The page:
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The common cold can apparently kick the coronavirus out of your system

A new study suggests the common cold can send COVID-19 packing out of your body’s cells

Davena Amezquita is tested for COVID-19 outside of the Utah Department of Health in Salt Lake City on Wednesday, Feb. 10, 2021.
Davena Amezquita is tested for COVID-19 outside of the Utah Department of Health in Salt Lake City on Wednesday, Feb. 10, 2021. A new study from the University of Glasgow suggests the virus that causes the common cold can kick COVID-19 out of your system.
Kristin Murphy, Deseret News

A new study from the University of Glasgow suggests the virus that causes the common cold can kick COVID-19 out of your system.

  • The study says the viruses compete against each other to cause infection in their hosts. In this case, the rhinovirus — which creates the common cold — can take down the novel coronavirus.
  • “The benefits might be short-lived but rhinovirus is so widespread, they add, it could still help to suppress COVID,” BBC News reports.

How does it work?

  • Here’s how BBC News explains it: “Think of the cells in your nose, throat and lungs as being like a row of houses. Once a virus gets inside, it can either hold the door open to let in other viruses, or it can nail the door shut and keep its new home to itself.”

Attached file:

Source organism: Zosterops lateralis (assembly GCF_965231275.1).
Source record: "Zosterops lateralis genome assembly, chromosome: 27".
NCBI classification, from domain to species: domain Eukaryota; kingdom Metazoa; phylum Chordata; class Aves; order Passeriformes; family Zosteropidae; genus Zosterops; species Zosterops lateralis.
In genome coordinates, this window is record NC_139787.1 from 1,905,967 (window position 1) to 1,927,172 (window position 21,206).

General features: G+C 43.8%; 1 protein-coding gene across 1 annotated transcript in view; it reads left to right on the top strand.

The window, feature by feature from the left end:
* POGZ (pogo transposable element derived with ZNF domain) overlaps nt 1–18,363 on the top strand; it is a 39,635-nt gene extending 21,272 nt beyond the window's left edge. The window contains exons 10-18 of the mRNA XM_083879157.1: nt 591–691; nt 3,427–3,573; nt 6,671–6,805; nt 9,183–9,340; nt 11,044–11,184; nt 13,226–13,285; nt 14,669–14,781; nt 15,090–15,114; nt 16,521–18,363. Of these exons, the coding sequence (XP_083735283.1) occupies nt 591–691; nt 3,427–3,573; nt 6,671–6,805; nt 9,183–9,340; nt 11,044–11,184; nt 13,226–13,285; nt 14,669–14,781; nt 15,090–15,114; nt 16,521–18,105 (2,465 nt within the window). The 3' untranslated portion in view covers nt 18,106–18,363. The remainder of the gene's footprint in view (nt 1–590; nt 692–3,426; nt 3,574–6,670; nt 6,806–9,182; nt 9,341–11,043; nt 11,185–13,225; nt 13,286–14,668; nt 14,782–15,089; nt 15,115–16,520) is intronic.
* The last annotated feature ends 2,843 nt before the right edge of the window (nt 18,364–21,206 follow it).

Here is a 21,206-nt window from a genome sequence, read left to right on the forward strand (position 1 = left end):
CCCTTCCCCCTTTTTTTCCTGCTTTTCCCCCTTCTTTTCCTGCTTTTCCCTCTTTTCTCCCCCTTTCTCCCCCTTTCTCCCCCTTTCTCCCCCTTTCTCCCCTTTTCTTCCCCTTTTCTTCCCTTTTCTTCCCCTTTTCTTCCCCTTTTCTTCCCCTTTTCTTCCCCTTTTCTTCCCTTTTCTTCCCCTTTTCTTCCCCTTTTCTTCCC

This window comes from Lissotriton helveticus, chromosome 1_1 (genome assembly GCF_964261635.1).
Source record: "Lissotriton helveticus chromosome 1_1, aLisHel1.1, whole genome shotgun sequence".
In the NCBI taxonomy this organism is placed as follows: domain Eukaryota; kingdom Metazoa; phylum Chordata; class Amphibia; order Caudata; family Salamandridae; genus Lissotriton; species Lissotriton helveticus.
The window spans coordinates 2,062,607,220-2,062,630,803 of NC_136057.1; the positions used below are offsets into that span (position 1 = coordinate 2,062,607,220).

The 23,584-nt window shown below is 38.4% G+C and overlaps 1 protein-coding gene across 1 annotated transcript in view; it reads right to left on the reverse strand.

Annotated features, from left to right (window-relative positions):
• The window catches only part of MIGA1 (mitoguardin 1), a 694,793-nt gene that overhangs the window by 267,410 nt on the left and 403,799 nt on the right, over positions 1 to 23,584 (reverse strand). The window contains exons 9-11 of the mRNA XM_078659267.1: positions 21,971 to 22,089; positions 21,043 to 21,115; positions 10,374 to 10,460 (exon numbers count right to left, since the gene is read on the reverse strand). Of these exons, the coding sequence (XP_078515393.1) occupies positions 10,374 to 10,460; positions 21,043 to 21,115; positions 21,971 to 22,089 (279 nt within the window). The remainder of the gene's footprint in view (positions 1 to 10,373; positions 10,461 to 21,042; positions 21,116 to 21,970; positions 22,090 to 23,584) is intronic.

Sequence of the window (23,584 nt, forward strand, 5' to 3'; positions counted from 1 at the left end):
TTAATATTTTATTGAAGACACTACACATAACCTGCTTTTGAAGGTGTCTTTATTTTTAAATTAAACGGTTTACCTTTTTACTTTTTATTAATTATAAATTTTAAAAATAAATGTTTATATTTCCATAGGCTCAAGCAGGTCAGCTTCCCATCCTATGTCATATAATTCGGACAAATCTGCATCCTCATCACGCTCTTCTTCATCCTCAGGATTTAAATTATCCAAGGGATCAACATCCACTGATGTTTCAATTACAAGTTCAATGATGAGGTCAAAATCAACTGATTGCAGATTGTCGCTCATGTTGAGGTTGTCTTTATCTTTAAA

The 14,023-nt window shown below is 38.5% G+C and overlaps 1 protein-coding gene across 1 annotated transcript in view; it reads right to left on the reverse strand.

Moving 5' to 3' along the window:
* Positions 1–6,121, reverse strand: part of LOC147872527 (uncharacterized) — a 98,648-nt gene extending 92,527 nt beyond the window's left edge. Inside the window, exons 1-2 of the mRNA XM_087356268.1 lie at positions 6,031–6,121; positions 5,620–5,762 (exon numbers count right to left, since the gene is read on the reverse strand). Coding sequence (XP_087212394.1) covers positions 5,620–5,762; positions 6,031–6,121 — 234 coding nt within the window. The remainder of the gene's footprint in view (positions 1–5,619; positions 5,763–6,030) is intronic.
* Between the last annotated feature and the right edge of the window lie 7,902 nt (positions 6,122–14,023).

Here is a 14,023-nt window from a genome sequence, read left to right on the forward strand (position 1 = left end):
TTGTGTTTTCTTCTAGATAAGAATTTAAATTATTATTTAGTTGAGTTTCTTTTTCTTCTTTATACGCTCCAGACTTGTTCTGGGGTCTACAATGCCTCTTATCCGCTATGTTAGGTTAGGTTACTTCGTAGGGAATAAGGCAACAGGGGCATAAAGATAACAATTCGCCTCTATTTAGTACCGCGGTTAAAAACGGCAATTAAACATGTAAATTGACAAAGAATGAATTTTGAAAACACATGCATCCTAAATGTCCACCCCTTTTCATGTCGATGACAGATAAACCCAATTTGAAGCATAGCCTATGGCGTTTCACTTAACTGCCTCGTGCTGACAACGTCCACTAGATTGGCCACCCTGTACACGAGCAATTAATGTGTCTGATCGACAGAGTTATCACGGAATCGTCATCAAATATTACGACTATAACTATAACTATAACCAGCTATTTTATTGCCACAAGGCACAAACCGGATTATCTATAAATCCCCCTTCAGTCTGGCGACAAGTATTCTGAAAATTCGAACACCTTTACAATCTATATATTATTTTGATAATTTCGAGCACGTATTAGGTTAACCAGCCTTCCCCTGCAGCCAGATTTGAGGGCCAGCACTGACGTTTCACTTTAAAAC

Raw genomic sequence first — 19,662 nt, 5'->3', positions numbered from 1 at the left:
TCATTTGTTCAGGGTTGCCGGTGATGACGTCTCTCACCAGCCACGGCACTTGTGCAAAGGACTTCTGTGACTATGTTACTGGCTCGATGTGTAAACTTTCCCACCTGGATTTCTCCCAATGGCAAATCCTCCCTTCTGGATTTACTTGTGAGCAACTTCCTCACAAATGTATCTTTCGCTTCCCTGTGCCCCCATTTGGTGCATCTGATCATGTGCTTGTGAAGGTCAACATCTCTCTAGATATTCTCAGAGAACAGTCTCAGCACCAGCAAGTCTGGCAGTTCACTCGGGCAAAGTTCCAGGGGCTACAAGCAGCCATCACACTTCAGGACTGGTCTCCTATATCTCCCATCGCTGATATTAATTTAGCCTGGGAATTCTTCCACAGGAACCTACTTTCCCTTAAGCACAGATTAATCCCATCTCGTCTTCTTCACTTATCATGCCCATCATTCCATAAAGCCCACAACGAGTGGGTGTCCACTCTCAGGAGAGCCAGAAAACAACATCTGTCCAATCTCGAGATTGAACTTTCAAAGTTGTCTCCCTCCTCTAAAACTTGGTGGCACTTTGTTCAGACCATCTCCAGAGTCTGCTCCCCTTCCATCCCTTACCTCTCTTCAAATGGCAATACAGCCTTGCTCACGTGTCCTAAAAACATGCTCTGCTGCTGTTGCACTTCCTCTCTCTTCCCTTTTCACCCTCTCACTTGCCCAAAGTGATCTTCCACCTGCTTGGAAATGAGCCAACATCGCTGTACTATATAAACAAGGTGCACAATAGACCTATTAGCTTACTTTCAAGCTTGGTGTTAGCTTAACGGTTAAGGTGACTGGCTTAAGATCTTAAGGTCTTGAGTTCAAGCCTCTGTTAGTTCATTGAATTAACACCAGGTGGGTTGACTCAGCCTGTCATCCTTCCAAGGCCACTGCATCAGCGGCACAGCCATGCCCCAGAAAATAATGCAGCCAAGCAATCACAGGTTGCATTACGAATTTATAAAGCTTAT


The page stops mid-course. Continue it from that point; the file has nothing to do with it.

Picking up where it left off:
The researchers — who work at the Centre for Virus Research in Glasgow — used a replica of our airways to track what would happen if the rhinovirus and the novel coronavirus were released at the same time.

  • Only the rhinovirus was effective in infecting the replica.
  • “Sars-CoV-2 never takes off, it is heavily inhibited by rhinovirus,” Dr. Pablo Murcia told BBC News. “This is absolutely exciting because if you have a high prevalence of rhinovirus, it could stop new Sars-CoV-2 infections.”

Does the common cold protect you from COVID-19?

The research is still unclear about whether the common cold can stop coronavirus infection.

What’s next

The researchers said in a release they will look at how the rhinovirus and the coronavirus interact together to understand more about transmission.